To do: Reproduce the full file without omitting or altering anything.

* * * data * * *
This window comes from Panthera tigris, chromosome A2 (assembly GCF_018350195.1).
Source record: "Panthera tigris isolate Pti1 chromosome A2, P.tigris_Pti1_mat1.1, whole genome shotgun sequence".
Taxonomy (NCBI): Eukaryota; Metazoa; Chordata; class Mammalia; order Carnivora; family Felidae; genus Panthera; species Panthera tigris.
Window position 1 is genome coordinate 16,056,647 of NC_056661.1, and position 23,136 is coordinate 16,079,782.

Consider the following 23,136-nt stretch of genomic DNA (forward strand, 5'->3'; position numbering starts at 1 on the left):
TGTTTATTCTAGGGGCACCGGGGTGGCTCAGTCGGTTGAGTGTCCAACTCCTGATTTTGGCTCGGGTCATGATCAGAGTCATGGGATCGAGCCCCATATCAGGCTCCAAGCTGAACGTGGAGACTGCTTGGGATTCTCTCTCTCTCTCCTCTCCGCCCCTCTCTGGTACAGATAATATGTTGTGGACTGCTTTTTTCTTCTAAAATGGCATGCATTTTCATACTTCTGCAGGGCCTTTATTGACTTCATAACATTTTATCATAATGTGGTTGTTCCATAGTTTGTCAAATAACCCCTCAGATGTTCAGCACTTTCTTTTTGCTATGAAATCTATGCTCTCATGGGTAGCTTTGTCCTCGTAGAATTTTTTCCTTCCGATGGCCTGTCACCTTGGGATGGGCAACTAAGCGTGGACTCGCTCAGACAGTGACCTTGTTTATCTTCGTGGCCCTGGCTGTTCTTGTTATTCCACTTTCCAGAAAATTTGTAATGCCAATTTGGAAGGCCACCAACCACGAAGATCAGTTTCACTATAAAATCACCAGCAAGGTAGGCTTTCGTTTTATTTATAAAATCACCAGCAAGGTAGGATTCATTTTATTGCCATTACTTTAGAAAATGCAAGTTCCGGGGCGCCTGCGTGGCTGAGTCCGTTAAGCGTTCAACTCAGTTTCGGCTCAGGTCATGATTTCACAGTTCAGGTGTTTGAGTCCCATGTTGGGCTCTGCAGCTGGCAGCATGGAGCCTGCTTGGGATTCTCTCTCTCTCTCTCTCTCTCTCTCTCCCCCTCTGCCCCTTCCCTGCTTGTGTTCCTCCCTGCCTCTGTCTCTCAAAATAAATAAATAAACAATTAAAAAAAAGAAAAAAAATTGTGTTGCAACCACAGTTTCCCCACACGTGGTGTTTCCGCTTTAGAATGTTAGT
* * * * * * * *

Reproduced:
This window comes from Panthera tigris, chromosome A2 (assembly GCF_018350195.1).
Source record: "Panthera tigris isolate Pti1 chromosome A2, P.tigris_Pti1_mat1.1, whole genome shotgun sequence".
Taxonomy (NCBI): Eukaryota; Metazoa; Chordata; class Mammalia; order Carnivora; family Felidae; genus Panthera; species Panthera tigris.
Window position 1 is genome coordinate 16,056,647 of NC_056661.1, and position 23,136 is coordinate 16,079,782.

Consider the following 23,136-nt stretch of genomic DNA (forward strand, 5'->3'; position numbering starts at 1 on the left):
TGTTTATTCTAGGGGCACCGGGGTGGCTCAGTCGGTTGAGTGTCCAACTCCTGATTTTGGCTCGGGTCATGATCAGAGTCATGGGATCGAGCCCCATATCAGGCTCCAAGCTGAACGTGGAGACTGCTTGGGATTCTCTCTCTCTCTCCTCTCCGCCCCTCTCTGGTACAGATAATATGTTGTGGACTGCTTTTTTCTTCTAAAATGGCATGCATTTTCATACTTCTGCAGGGCCTTTATTGACTTCATAACATTTTATCATAATGTGGTTGTTCCATAGTTTGTCAAATAACCCCTCAGATGTTCAGCACTTTCTTTTTGCTATGAAATCTATGCTCTCATGGGTAGCTTTGTCCTCGTAGAATTTTTTCCTTCCGATGGCCTGTCACCTTGGGATGGGCAACTAAGCGTGGACTCGCTCAGACAGTGACCTTGTTTATCTTCGTGGCCCTGGCTGTTCTTGTTATTCCACTTTCCAGAAAATTTGTAATGCCAATTTGGAAGGCCACCAACCACGAAGATCAGTTTCACTATAAAATCACCAGCAAGGTAGGCTTTCGTTTTATTTATAAAATCACCAGCAAGGTAGGATTCATTTTATTGCCATTACTTTAGAAAATGCAAGTTCCGGGGCGCCTGCGTGGCTGAGTCCGTTAAGCGTTCAACTCAGTTTCGGCTCAGGTCATGATTTCACAGTTCAGGTGTTTGAGTCCCATGTTGGGCTCTGCAGCTGGCAGCATGGAGCCTGCTTGGGATTCTCTCTCTCTCTCTCTCTCTCTCTCTCCCCCTCTGCCCCTTCCCTGCTTGTGTTCCTCCCTGCCTCTGTCTCTCAAAATAAATAAATAAACAATTAAAAAAAAGAAAAAAAATTGTGTTGCAACCACAGTTTCCCCACACGTGGTGTTTCCGCTTTAGAATGTTAGT